Saturday, March 22, 2008

The OGL vs. the D20 License

I figured I'd answer aozora's question from yesterday's comments. Back when 3E came out the D&D Brand Manager, Ryan Dancey had this great idea that he would make the game open source and get everyone else to write the things that had to low of a profit margin for WotC to bother with. He did it in 2 tiers, there was the Open Game License which was forever and then there was the D20 license which could be revoked at any time, and was more restrictive (you couldn't have character creation rules and had to refer people to the Player's Handbook), but you could use the D20 logo. The OGL was just supposed to provide the underlying framework, and give other game systems something they could use. All of the action was supposed to involve the D20 license because they figured people would need to logo to get anyone to buy their product. In this way they hoped for the best of both worlds, a bunch of supporting material that drove people to buy the core books.

Instead what happened was that so much crap was released under the D20 logo that it actually got the point where it was almost a negative thing to have it on your book. And all of the big players who had made a name for themselves started stuff that was basically compatible with D&D but under the OGL, which allowed them to sell a self contained system which didn't even need any of WotC's books for it to be played. Since the OGL was set up that it can never be revoked people can use the 3.5 (and 3.0) system as the basis for their derivative games forever. And so of course that's what a lot of people were wondering would the OGL create a split in the D&D market where some people continued didn't switch to 4E, but rather continued to write stuff for 3E. And that's basically what happened, though I'm surprised that Paizo was the first person to take the plunge.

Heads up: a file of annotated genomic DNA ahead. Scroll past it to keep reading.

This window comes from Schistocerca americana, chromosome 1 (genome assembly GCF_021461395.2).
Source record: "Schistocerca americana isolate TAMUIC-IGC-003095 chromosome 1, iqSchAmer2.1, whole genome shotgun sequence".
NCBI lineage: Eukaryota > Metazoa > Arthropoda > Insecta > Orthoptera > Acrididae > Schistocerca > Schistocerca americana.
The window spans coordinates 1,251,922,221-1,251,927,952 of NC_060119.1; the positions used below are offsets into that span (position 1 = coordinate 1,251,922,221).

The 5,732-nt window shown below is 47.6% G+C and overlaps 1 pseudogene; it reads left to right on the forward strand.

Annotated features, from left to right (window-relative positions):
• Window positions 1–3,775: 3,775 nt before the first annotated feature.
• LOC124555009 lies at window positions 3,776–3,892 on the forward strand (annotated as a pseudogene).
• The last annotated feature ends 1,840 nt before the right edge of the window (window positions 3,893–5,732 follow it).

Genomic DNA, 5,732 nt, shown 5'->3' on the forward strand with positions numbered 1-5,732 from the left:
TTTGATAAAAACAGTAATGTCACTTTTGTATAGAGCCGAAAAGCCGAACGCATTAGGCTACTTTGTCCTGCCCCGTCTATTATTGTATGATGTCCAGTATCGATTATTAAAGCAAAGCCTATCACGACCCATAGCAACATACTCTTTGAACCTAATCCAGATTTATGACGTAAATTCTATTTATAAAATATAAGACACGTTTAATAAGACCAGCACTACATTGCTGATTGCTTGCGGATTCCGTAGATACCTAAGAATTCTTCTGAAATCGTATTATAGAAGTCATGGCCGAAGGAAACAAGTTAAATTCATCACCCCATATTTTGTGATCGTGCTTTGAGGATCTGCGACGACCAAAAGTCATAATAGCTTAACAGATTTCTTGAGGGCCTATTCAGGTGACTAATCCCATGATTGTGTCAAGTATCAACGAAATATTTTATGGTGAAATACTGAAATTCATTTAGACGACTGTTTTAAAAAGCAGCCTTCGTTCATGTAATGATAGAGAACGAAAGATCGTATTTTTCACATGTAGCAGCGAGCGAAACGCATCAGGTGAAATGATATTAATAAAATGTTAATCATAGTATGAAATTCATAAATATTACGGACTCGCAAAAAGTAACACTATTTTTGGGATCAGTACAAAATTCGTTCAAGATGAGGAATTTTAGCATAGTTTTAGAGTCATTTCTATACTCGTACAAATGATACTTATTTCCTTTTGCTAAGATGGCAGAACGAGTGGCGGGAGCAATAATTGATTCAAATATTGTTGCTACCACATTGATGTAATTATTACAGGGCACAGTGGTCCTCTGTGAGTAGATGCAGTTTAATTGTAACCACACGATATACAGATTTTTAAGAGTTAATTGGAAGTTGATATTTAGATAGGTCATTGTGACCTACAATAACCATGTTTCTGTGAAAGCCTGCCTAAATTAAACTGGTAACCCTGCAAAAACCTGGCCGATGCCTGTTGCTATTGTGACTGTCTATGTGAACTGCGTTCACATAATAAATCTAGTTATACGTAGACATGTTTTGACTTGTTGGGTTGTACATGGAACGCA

One thing that is important to remember is that the OGL allows you to declare certain parts of your work as protected, mostly proper names. As a result many of the iconic D&D monsters (and all of the adventures and settings) are not "out there" for example mind flayers, beholders, githyanki, basically any monster whose existence doesn't pre-date D&D as a myth. For me that's actually a pretty big deal because there's a lot of coolness locked up in that set of monsters. (I want to say that Drow are protected as well, but I wouldn't swear to it.) Anyway that's a quick and fairly rambling explanation, but I hope it answered your question.

I guess when you're 5 McDonald's is the height of fine dining

3 Comments:

Blogger aozora said...

Thanks for the overview. It reinforces the questions you've posed about what Paizo could be thinking.

They say they are planning some adaptations to 4E through Necromancer Games, so they have the future covered in a way, and avoiding the immediate costs of switching systems -- including accepting delays caused by WotC late releases.

As long as the mutant Pathfinder strain doesn't grow too big commercially to be worth WotC objecting, they can do pretty much whatever they want.

Maybe WotC will turn out like Sony and PS2 / PS3 where their best selling product and best market share is their older product version.

4:58 PM  
Blogger Liz said...

Our youngest may prefer McDonald's, but our penultimate child commented at Hires yesterday, "Now this is what I call fine dining."

12:00 PM  
Anonymous Ed said...

What until you introduce the kiddos to the Epicurean Elysian Eatery that is Crown Burger, with its Ribeye Steak sandwich.

Great, now I'm drooling on the keyboard.

1:42 PM  

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